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Walking in Joseph and Mary’s shoes

Christmas event allows visitors to ‘Journey to Bethlehem’

Walking in Joseph and Mary’s shoes

Olivia Higgins traveled from Tracy to Ceres to walk down the interactive path in the "Journey to Bethlehem" at Grace Community Christian Church on Thursday. Here she looks at beads in the Bethlehem...


POSTED December 4, 2009 11:45 p.m.
For 13 years in a row Jack and Judy Megee have donned biblical garb and led their “family” on a journey from Nazareth to Bethlehem. They assume the names Isaac and Mary for the journey, and they travel by foot carrying only lanterns and walking sticks; and they do this all without leaving Stanislaus County.
The Megees are volunteer actors in Grace Community Christian Church’s “Journey to Bethlehem” interactive tours. They lead visitors on a trail that is modeled after the biblical road between Nazareth and Bethlehem. Visitors are taken on a tour that retells the Christmas story from a traveler’s point of view.
Grace Community Church holds “Journey to Bethlehem” every year during the first two weekends of December. The trail, and a re-created Bethlehem, are located on the church’s 20-acre property in Ceres.
Visitors are grouped into a Hebrew “families” for the 45 minute walking tour. All families are traveling to Bethlehem to pay taxes and to be counted in the census imposed by the Romans. Along the trail they meet other families, Roman soldiers, three wise men and other figures from the Bible. As they visit each stop along the trail, the story of a baby born in a manger slowly unfolds.
Pat Mason, director of “Journey to Bethlehem,” said that the free event is the church’s way of giving back to the community. About 200 volunteers start working on costumes, set re-designs, and organizing the December tours as early as January. Michele Wright has been volunteering at “Journey to Bethlehem” for about 10 years. This year she can be seen in the Bethlehem marketplace.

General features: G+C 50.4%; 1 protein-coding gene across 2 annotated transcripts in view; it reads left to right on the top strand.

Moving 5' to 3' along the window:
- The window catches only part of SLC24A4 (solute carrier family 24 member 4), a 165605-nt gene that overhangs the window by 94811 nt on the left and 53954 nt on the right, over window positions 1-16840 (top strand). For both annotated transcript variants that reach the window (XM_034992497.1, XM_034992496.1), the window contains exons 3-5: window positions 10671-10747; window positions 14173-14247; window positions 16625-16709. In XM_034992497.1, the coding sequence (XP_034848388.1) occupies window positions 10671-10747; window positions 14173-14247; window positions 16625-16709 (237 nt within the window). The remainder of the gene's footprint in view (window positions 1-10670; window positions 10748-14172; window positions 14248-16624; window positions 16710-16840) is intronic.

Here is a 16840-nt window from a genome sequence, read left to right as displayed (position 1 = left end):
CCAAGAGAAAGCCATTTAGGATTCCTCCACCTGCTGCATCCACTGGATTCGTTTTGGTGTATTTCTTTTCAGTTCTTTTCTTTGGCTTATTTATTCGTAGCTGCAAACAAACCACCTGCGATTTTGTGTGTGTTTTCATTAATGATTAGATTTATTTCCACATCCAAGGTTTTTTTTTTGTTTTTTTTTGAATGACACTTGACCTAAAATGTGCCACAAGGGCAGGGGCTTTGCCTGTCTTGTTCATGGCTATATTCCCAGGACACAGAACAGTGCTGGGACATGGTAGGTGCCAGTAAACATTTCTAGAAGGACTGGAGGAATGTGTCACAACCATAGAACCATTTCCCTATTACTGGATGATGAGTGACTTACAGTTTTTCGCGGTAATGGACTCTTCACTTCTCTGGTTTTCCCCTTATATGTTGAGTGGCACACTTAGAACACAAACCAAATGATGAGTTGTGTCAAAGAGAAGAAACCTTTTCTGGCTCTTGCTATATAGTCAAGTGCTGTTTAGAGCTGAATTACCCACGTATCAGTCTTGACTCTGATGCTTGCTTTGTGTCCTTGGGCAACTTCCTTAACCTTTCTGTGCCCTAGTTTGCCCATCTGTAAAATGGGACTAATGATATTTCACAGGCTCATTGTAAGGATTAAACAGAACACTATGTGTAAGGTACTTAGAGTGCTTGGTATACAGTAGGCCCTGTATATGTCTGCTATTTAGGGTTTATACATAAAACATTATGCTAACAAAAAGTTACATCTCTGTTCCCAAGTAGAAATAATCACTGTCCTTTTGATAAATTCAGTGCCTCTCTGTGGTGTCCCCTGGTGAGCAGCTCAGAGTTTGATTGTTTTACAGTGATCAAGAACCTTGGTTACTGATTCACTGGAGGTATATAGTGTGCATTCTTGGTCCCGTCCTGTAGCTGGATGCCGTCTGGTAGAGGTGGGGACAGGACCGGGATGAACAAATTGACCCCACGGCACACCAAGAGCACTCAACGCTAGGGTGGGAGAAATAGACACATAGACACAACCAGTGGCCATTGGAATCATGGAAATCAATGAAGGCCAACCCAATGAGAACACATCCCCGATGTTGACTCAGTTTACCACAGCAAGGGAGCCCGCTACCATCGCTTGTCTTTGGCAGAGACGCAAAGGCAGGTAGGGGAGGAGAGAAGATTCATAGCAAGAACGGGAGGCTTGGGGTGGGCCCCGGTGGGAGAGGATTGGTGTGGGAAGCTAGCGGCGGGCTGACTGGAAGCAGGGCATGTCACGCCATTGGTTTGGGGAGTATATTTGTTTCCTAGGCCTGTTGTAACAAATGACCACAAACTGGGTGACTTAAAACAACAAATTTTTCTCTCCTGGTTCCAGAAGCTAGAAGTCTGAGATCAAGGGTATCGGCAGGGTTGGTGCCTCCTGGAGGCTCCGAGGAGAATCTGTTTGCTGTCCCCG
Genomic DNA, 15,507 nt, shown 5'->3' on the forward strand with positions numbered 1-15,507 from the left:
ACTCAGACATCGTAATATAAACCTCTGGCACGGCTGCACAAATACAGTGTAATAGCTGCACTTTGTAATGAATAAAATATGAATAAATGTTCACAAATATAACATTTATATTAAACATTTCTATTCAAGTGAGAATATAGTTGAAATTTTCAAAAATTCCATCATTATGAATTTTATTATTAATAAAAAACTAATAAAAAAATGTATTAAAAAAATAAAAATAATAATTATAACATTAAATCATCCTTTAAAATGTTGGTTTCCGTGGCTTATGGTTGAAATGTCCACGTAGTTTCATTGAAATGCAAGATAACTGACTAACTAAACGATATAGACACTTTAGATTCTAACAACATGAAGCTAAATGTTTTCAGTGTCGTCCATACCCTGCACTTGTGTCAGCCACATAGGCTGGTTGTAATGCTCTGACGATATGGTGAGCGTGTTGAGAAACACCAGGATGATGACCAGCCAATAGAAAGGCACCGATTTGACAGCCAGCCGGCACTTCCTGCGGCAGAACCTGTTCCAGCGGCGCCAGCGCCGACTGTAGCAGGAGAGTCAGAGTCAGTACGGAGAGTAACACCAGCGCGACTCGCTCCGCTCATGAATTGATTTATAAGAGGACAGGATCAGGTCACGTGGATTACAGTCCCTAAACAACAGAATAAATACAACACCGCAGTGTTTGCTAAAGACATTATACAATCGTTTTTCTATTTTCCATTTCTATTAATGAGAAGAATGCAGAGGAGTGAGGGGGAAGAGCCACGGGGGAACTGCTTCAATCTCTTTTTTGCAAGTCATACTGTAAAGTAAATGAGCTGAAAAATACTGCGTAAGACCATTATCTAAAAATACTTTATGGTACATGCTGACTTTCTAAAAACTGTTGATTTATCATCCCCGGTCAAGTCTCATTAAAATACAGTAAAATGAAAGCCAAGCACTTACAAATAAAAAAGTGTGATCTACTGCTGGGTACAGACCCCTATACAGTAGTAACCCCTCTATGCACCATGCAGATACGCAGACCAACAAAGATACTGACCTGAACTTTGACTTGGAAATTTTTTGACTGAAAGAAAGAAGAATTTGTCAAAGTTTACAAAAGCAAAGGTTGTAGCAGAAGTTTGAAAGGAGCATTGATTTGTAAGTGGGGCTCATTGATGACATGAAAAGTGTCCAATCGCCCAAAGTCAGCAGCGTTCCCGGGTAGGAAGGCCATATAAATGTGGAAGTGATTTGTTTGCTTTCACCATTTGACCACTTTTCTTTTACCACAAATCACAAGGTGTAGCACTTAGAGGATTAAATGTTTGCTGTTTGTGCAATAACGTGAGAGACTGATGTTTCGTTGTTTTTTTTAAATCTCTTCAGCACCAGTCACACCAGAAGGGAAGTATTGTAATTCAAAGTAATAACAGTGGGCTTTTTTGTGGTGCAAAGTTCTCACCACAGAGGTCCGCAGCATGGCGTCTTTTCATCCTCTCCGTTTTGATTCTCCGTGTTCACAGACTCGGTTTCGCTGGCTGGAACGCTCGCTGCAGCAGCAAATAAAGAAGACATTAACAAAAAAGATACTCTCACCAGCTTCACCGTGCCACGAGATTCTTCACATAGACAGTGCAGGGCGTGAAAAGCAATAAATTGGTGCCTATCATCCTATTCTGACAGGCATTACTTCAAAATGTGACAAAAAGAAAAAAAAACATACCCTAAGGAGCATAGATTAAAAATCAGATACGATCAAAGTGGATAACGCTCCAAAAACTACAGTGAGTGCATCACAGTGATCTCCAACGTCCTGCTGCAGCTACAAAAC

“I get a blessing out of it, out of seeing people’s faces as they come through,” Wright said.
The set is made up of several permanent structures on the property that have to be maintained from year to year.
“We’ve added a lot to it since the first year. The Jordan River wasn’t there in the beginning. The actors in the market place now have heaters, it used to get very cold out there,” Mason said.
The church has also added a corrugated tin roof to the Bethlehem marketplace structure, one of the largest buildings in the set. Volunteers show off beads, spices, and foods that would have been offered in a similar market in the real Bethlehem during biblical times.
The tours start at 7 p.m., but guests line up as early as 5:30 p.m. to get a spot towards the front of the line.
“We’ve been here for about an hour and 35 minutes, but it’s worth it,” said one man towards the front of the line on opening night.
Gates close at 9 p.m., and Mason said that they try to get everyone in line through the tour.
“We close at 9 p.m. so everyone can go home at a relatively decent hour,” she said.
Upwards of 10,000 visitors are expected to visit “Journey to Bethlehem” this Christmas season. The tours are open Dec. 5, 10, 11, and 12 and they start at 7 p.m. on week nights and 6 p.m. on Saturday. The one-mile walking tour takes about 45 minutes. Grace Community Christian Church’s Web site does not recommend attempting the walk with strollers or wheelchairs, as the pathway is uneven and covered in wood chips. Mason said that because the tour takes place after dark it is often very cold, and she recommends warm clothing and gloves.
To contact Andrea Goodwin, e-mail agoodwin@turlockjournal.com or call 634-9141 ext. 2003.

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